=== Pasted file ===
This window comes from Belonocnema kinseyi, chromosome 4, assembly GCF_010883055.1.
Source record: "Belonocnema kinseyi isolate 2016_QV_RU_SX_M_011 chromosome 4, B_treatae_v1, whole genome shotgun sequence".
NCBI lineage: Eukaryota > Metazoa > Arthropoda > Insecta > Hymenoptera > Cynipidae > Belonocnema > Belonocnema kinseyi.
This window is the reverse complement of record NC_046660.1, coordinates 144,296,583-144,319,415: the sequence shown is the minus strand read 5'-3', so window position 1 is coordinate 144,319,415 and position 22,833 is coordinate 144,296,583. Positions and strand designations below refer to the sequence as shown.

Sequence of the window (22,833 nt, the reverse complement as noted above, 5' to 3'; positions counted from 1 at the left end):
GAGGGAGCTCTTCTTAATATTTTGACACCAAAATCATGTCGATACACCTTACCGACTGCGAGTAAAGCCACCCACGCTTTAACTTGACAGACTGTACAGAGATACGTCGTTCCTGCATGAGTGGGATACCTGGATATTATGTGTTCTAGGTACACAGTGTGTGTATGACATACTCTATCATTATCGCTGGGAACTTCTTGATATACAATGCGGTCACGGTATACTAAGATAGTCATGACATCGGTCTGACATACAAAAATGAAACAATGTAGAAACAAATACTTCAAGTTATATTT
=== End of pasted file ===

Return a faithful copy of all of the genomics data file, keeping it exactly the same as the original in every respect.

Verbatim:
This window comes from Belonocnema kinseyi, chromosome 4, assembly GCF_010883055.1.
Source record: "Belonocnema kinseyi isolate 2016_QV_RU_SX_M_011 chromosome 4, B_treatae_v1, whole genome shotgun sequence".
NCBI lineage: Eukaryota > Metazoa > Arthropoda > Insecta > Hymenoptera > Cynipidae > Belonocnema > Belonocnema kinseyi.
This window is the reverse complement of record NC_046660.1, coordinates 144,296,583-144,319,415: the sequence shown is the minus strand read 5'-3', so window position 1 is coordinate 144,319,415 and position 22,833 is coordinate 144,296,583. Positions and strand designations below refer to the sequence as shown.

Sequence of the window (22,833 nt, the reverse complement as noted above, 5' to 3'; positions counted from 1 at the left end):
GAGGGAGCTCTTCTTAATATTTTGACACCAAAATCATGTCGATACACCTTACCGACTGCGAGTAAAGCCACCCACGCTTTAACTTGACAGACTGTACAGAGATACGTCGTTCCTGCATGAGTGGGATACCTGGATATTATGTGTTCTAGGTACACAGTGTGTGTATGACATACTCTATCATTATCGCTGGGAACTTCTTGATATACAATGCGGTCACGGTATACTAAGATAGTCATGACATCGGTCTGACATACAAAAATGAAACAATGTAGAAACAAATACTTCAAGTTATATTT